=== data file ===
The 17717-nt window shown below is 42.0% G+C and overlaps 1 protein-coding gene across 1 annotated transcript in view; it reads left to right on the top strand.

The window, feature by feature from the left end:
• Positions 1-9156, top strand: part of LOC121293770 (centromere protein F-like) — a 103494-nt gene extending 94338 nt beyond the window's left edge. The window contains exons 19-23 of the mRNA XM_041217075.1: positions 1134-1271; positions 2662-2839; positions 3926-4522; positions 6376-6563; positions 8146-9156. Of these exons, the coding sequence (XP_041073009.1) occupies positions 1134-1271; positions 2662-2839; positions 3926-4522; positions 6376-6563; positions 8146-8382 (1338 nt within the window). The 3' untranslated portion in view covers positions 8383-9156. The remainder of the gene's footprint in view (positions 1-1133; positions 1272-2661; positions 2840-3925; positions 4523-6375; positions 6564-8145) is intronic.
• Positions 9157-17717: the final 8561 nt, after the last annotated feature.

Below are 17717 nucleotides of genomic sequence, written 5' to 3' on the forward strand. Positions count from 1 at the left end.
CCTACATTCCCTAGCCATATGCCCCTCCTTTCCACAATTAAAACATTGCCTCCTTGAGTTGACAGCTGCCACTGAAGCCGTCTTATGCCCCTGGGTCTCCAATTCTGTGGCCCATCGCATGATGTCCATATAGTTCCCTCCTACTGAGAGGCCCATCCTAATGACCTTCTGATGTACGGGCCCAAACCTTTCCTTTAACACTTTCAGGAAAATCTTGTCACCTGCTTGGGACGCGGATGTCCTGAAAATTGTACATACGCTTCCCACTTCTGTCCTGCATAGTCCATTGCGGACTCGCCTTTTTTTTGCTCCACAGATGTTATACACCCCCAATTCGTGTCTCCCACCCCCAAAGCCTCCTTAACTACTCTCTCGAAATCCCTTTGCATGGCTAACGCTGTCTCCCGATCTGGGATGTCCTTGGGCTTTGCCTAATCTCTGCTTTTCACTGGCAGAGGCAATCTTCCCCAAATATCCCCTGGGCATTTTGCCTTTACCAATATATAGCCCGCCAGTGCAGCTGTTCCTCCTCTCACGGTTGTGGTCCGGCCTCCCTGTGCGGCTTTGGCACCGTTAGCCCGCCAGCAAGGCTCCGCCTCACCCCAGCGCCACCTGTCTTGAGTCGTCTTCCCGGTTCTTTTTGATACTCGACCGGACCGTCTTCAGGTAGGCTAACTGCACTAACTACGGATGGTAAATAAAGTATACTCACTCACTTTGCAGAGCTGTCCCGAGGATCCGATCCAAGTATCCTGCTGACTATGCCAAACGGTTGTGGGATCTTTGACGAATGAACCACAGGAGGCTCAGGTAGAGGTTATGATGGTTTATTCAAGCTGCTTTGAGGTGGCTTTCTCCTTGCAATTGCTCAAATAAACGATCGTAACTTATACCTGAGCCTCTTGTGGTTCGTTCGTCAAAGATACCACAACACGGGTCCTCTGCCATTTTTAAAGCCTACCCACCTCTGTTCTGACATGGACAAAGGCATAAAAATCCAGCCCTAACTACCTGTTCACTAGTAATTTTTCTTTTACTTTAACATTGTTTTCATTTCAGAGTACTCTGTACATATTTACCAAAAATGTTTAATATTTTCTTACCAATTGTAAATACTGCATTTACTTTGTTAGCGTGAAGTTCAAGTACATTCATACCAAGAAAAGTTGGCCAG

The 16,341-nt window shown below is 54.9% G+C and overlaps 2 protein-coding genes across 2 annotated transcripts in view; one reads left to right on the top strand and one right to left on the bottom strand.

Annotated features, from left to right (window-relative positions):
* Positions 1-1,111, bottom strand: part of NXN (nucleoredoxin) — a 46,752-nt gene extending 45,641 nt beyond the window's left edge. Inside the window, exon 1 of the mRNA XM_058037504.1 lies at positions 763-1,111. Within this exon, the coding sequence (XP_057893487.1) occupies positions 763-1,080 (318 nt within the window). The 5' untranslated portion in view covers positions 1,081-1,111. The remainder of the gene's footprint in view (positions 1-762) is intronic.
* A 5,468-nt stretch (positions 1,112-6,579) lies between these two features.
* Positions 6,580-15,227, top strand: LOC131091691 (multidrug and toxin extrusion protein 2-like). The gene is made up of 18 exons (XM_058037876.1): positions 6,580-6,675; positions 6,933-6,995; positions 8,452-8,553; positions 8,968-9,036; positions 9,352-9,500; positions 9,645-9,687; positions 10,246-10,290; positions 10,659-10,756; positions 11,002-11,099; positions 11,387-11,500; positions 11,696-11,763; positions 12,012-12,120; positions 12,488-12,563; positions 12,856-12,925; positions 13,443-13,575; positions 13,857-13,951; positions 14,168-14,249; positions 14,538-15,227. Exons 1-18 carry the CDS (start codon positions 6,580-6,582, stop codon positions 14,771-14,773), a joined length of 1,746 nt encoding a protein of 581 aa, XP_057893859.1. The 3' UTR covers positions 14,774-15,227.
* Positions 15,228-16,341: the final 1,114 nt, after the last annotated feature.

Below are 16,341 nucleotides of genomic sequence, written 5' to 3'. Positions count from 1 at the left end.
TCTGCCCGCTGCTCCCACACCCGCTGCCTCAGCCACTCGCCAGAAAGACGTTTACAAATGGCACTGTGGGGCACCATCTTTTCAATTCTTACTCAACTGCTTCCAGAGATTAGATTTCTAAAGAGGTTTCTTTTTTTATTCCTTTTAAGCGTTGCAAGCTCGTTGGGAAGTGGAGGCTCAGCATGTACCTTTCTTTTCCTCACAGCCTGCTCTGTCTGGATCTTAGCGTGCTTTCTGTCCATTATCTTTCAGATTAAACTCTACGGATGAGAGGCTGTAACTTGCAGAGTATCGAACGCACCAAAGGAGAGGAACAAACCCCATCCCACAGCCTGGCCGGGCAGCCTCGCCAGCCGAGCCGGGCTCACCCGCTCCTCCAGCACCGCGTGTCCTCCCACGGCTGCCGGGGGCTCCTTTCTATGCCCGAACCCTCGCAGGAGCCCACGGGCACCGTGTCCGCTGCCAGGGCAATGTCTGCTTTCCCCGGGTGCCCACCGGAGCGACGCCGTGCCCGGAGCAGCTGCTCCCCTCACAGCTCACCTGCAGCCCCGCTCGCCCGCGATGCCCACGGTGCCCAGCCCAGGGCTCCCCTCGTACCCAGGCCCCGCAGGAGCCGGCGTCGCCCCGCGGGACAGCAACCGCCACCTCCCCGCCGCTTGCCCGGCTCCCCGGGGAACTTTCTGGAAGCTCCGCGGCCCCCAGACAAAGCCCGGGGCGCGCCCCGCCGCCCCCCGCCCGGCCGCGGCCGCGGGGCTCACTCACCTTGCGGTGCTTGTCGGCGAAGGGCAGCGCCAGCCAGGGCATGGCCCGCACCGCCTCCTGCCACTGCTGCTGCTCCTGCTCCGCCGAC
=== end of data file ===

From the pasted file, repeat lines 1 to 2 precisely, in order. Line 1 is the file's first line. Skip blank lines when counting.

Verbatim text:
The 17717-nt window shown below is 42.0% G+C and overlaps 1 protein-coding gene across 1 annotated transcript in view; it reads left to right on the top strand.

The window, feature by feature from the left end: